The Lord’s Supper is scheduled for the morning of 28 September. We will have a preparatory sermon next Lord’s Day evening.

With joy, the council has approved the request of Gareth & Leona Halliday to have their daughter, Leia, baptised. The baptism is scheduled for the evening of 5 October.

The Reformed Witness Hour next Lord’s Day (8:30-9:00 AM, on Gospel 846MW), is "God’s Gift of the Family" (Psalm 68:6).

Offerings: General Fund - £723.80. Building Fund - £399.80. Donations: £10 (building fund), £300.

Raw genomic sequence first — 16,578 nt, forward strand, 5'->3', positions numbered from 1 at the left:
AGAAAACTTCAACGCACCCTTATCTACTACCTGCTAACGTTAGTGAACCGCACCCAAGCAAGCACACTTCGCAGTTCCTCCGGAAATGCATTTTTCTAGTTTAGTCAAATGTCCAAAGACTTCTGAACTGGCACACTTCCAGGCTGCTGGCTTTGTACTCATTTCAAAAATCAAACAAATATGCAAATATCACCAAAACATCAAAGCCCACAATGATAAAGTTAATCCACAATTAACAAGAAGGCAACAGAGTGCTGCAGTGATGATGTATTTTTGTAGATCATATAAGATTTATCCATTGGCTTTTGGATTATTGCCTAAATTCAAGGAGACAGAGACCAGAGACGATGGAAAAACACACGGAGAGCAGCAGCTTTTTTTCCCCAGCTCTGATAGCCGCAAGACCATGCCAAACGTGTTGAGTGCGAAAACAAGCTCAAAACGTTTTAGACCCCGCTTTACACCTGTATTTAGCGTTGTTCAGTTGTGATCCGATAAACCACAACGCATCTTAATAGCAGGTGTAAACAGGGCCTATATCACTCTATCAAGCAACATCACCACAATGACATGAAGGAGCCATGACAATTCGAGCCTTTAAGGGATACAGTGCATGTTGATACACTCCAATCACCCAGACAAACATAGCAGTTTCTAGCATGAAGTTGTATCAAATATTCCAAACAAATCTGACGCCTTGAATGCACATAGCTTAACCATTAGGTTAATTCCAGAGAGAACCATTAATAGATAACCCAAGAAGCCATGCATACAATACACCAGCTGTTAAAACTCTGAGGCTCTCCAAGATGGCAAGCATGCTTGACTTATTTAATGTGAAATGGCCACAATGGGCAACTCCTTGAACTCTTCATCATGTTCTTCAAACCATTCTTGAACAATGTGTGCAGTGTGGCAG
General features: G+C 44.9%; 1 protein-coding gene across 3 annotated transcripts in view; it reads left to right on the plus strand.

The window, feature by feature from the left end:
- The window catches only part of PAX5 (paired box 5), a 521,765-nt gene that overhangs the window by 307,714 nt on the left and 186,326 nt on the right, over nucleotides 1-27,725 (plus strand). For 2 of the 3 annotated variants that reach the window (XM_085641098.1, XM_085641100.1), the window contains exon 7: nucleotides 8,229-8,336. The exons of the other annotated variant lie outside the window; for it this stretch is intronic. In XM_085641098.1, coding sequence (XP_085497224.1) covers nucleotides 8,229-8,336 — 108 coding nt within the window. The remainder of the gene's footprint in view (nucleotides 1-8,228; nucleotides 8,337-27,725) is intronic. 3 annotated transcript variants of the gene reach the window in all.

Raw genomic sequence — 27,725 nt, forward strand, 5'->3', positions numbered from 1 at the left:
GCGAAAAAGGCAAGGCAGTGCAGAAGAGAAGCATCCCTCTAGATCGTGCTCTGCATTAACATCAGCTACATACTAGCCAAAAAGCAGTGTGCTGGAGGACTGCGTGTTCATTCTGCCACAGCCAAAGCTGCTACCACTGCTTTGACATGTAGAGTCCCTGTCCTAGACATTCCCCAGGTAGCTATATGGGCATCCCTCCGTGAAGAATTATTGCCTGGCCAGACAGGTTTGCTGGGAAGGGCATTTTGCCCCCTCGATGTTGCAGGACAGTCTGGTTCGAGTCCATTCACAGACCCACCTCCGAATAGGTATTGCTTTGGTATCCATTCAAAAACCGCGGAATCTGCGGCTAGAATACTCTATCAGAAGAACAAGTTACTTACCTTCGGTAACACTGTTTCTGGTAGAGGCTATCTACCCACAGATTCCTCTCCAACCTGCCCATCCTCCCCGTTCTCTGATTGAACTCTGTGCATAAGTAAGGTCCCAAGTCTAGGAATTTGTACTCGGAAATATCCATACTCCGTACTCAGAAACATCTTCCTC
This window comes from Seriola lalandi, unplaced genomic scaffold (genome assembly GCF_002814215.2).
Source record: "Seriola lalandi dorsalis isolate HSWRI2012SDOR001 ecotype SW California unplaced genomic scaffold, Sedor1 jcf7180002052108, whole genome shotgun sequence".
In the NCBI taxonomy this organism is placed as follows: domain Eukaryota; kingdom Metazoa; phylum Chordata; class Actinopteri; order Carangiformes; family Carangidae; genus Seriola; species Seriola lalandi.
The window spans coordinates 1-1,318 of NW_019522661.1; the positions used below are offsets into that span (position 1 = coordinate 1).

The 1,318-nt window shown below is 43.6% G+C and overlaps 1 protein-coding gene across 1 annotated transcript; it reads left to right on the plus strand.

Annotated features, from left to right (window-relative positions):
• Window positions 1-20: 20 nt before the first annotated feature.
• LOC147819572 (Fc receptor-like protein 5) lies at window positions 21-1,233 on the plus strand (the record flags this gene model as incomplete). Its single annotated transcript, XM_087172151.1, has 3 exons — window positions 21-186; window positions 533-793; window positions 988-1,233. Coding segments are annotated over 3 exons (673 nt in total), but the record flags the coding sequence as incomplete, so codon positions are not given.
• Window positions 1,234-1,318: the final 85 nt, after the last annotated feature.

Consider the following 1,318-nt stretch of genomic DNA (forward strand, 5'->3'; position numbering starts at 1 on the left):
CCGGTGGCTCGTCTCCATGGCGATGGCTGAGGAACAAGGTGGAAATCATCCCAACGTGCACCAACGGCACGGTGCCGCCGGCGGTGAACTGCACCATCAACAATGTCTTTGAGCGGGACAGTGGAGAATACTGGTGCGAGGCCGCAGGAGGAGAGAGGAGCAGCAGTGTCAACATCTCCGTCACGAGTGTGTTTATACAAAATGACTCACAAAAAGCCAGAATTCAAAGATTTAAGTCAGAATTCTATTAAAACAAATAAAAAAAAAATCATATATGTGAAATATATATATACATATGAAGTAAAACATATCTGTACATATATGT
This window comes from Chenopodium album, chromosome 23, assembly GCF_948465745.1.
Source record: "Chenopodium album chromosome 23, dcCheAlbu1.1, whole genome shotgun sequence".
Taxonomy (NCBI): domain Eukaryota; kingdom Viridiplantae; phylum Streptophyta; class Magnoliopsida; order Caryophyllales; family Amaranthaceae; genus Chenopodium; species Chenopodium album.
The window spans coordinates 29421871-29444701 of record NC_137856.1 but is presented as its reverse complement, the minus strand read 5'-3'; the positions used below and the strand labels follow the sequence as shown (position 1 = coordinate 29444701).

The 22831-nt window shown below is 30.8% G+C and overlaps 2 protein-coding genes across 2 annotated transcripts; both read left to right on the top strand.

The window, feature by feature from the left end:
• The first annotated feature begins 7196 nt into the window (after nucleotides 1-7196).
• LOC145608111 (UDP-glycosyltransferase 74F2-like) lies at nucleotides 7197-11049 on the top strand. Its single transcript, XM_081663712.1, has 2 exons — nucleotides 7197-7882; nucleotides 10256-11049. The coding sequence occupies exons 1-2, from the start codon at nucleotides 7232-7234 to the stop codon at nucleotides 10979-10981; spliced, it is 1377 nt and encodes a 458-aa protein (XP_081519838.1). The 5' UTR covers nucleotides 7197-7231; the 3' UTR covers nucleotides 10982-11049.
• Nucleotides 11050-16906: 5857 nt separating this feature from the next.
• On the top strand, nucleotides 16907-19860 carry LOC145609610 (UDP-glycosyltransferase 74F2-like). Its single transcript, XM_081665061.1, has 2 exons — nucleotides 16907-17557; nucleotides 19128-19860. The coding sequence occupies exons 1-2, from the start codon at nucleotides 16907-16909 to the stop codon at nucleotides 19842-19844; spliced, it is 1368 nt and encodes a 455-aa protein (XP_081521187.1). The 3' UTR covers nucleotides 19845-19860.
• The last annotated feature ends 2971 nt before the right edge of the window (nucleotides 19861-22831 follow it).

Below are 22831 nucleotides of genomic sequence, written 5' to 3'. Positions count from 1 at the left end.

Upcoming Lectures: 

S. Wales, Friday 10 October, on "Marriage, the Mystery of Christ and the Church" 

Limerick, Friday 17 October, on "Marriage, the Mystery of Christ and the Church" 

Ballymena, Friday 31 October, 8 PM, on "The Reformation’s Teaching on the Church"

Website Additions: Two translations (1 Portuguese and 1 Afrikaans) were added this week, plus 14 Apostles’ Creeds in various languages. Thirteen of these were new languages, so we now have material in 110 languages on-line.

The BRF Conference speeches have been added to the BRF website and are available for free download.

PRC News: Grace PRC will call from a trio of Revs. Key (Hull, IA), Kuiper (Randolph, WI) and VanOverloop (Byron Center, MI).

This is part 1 of the 23rd e-mail by Prof. Engelsma on justification

Dear European Forum,